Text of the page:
3 Core Exercises For Runners
Lets face it, there are a TON of exercises for the core. A lot of them would likely help with trunk and pelvis stability, but these three have specific implications for runners. Runners should perform core exercises that also target hip abduction and external rotation to help resist dynamic knee valgus. Below you will find our favorite runner’s prehab exercises for the core.
“There is a tendency for the hip to collapse into adduction and internal rotation as the hip flexes during weight bearing. This triplanar motion is most commonly observed during the weight acceptance phase of high-demand activities such as running or landing from a jump. As a single joint muscle, the gluteus maximus is best suited to provide 3-dimensional stability of the hip, as this muscle resists hip flexion, adduction, and internal rotation3.”
Here are three core exercises that target the gluteus maximus in a prone position.
- Hip extension
- Donkey kicks
- Fire Hydrants
Proximal Hip Strengthening
According to Kang et al. 2013, EMG amplitude of the gluteus maximus (GM) was highest when the hip was in 30˚ abduction, and another study by Kwon and Lee in 2013 found GM EMG amplitude to be the highest when the knee was flexed to 90˚. Try bunching these three exercises back-to-back and doing multiple sets for time to build endurance! Once these exercises get easy, you can progress to upright standing exercises targeting the glutes. These are a must runner’s prehab exercises!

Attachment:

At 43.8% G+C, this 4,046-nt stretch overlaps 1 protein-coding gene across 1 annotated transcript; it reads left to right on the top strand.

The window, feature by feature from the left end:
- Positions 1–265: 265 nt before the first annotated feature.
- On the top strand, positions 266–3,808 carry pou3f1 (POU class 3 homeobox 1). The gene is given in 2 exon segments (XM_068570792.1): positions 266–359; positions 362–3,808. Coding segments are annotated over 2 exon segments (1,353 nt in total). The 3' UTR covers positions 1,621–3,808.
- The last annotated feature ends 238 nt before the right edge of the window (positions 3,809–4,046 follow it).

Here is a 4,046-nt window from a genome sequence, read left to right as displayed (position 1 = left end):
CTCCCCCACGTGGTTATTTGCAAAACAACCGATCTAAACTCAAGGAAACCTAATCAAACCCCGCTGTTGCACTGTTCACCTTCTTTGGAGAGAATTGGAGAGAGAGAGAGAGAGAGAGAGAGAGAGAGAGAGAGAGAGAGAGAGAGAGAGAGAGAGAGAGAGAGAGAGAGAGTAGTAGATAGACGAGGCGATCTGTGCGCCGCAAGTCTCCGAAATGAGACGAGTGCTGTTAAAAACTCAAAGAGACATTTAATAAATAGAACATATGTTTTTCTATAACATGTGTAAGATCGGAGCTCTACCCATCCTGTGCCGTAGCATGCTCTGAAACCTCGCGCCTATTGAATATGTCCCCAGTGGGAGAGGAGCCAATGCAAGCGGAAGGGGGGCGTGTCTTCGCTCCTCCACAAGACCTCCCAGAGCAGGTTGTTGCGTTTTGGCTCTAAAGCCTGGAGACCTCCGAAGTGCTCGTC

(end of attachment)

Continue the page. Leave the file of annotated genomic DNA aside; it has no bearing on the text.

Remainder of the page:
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Calf Strengthening For Runners
In addition to glute and core strength, the gastrocnemius-soleus (GS) complex also has an important role during running and is an essential runner’s prehab exercise muscle group. “Peak forces in the Achilles tendon can be estimated; these forces range from 6-8x body weight, with the greatest forces generated during mid-stance of running.1” Also, the literature suggests 90% of the force at the ankle in running is efficiently absorbed and transferred by the Achilles tendon via elastic potential energy.
The musculotendinous unit of the GS and Achilles tendon are responsible for shock absorption and force generation. That means running demands eccentric and concentric muscle action from this unit. Also, we know training increases the tensile and maximum static strength of the tendon. Exercise increases collagen synthesis, the number and size of the fibrils, and the concentration of metabolic enzymes1.”
We want to train this unit in that exact way. This is a great drill for runners as it focuses on calf strength with the hip and knee in an extended position that also incorporates a single leg stability component. Be sure to add this exercise to your training regiment to improve your single leg strength, balance, and control.